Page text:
The Tagital T7K is a 7″ children’s tablet and the nabi Elev-8 is an 8″ tablet, so how do they compare? The first, obvious, difference is the size – the Elev-8 is an 8″ tablet and is therefore larger. The T7K has a screen resolution of 1024×600 pixels whilst that of the Elev-8 is 1280×800 – larger tablets usually have better resolution. Each tablet comes with a protective silicone bumper, intended to reduce the chance of damage if the tablet is dropped, with that of the Elev-8 coming in nabi’s signature red while the T7K’s case comes in several colours.
Both tablets are Android tablets, with the T7K running 4.4.2 KitKat out of the box and the Elev-8 the more recent 5.1 Lollipop. The nabi tablet also comes with nabi’s Blue Morpho OS Overlay, which modifies the standard Android OS with over 400 kid friendly and parent approved features. Both tablets can use Google Play, getting access to content from there.
The Tagital T7K has 8 gigabytes (GB) of internal memory whilst the Elev-8 has quadruple that with 32 GB. Each tablet has a memory card slot that will take memory cards up to 32 GB in size. The Tagital T7K has a quad core processor, whilst the Elev-8 has an octo core. Both tablets have WiFi, but the Elev-8 also comes with Bluetooth and Near Field Communication, the last being a very short range communication method. The T7K has a standard micro USB port but the Elev-8 comes with a custom nabi Connector, although that does have HDMI capabilities.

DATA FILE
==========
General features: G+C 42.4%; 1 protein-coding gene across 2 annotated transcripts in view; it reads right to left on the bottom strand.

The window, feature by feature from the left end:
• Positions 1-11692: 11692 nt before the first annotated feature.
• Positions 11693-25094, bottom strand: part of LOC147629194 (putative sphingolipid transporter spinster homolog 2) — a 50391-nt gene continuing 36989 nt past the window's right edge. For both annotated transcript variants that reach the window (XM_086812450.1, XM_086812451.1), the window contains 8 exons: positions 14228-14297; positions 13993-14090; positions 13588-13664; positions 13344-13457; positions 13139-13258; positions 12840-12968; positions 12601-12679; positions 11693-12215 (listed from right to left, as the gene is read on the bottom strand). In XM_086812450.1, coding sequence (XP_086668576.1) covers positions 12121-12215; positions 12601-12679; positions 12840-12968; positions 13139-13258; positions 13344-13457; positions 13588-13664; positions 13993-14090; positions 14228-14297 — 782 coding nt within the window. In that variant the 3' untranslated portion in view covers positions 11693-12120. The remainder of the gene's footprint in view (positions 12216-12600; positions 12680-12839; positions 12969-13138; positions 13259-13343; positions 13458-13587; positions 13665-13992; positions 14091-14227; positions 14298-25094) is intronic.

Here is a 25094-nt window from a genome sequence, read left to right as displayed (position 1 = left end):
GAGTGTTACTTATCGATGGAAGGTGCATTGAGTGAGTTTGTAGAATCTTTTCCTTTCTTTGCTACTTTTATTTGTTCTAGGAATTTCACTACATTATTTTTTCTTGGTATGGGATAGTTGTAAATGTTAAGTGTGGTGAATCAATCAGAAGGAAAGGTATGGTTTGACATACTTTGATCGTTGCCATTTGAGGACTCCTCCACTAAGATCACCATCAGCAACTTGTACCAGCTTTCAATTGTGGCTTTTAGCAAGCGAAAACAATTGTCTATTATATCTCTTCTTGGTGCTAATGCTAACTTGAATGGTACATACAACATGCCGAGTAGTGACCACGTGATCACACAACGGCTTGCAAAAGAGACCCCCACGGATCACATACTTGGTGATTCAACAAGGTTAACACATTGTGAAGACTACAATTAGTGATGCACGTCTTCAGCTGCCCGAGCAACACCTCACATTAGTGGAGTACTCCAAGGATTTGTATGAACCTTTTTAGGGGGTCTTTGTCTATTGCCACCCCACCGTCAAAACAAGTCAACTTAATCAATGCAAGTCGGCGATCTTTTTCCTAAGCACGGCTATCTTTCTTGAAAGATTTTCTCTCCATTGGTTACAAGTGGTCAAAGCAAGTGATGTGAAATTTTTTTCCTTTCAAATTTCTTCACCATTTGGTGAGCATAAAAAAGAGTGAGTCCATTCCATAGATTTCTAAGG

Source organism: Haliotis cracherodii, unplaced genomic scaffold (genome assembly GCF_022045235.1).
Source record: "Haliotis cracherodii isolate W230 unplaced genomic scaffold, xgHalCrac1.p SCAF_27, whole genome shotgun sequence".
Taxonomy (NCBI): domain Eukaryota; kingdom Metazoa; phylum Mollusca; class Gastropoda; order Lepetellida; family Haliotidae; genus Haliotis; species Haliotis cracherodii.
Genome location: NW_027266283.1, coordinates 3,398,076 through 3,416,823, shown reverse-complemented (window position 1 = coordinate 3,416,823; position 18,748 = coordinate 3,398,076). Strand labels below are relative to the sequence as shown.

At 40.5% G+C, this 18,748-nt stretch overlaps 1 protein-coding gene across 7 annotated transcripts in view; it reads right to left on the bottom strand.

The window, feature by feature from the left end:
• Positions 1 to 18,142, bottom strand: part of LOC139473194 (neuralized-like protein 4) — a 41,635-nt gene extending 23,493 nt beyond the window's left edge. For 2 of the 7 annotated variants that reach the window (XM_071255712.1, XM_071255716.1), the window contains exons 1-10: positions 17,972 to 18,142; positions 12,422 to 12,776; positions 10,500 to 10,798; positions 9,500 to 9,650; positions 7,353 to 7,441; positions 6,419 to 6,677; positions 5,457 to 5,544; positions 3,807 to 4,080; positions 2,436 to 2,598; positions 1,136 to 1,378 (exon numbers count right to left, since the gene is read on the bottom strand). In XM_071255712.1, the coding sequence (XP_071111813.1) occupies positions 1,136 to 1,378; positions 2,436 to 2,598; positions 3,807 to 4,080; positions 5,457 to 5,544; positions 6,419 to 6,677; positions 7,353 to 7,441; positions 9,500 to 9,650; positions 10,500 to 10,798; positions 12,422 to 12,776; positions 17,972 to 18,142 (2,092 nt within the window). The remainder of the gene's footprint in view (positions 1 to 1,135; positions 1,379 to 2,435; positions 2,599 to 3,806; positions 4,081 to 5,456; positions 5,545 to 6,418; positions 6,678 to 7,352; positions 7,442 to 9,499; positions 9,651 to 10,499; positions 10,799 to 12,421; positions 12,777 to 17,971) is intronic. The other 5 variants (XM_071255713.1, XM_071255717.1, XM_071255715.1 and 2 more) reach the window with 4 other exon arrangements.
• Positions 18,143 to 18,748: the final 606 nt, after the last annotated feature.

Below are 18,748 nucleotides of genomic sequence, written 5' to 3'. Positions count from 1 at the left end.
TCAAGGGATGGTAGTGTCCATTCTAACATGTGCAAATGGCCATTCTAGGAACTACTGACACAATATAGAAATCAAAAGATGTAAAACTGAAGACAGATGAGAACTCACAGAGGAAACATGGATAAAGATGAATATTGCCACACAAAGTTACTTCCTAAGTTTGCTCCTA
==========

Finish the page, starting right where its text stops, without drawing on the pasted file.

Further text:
Both tablets have front and rear facing cameras. On the T7K, the front facing camera has a resolution of 0.3 megapixels (MP) whilst the rear facing one is 2.0 MP. The nabi’s cameras are 2.0 MP resolution for the front facing one and 5.0 MP for the rear facing. Both tablets have 3.5 mm headphone jacks; the Elev-8 has stereo speakers compared to the single speaker on the T7K.
Both tablets come with parental controls, with those on the T7K being through the Zoodles app and those on the Elev-8 being though nabi themselves. Zoodles comes with some educational material and content included (as does the Blue Morpho OS Overlay) with it and regular access to the internet is prohibited for children in both cases.
In almost every way, the Tagital T7K is technically poorer than the nabi Elev-8. The processor is less powerful, the memory is substantially less, the cameras and screen have lower resolutions and it lacks Bluetooth or, less important, NFC. The main technical advantage for the T7K is that it has a standard micro USB port rather than a custom nabi Connector, as the latter does require a custom cable to be purchased if the original is damaged. The T7K is also slightly smaller, which may or may not be an advantage. The only true advantage that the Tagital T7K has over the Elev-8 is the price – the T7K tends to be substantially cheaper. The Tagital T7K is probably more suited as an entry-level tablet for young children whilst the nabi Elev-8 may be better for older ones who are perhaps less likely to break it.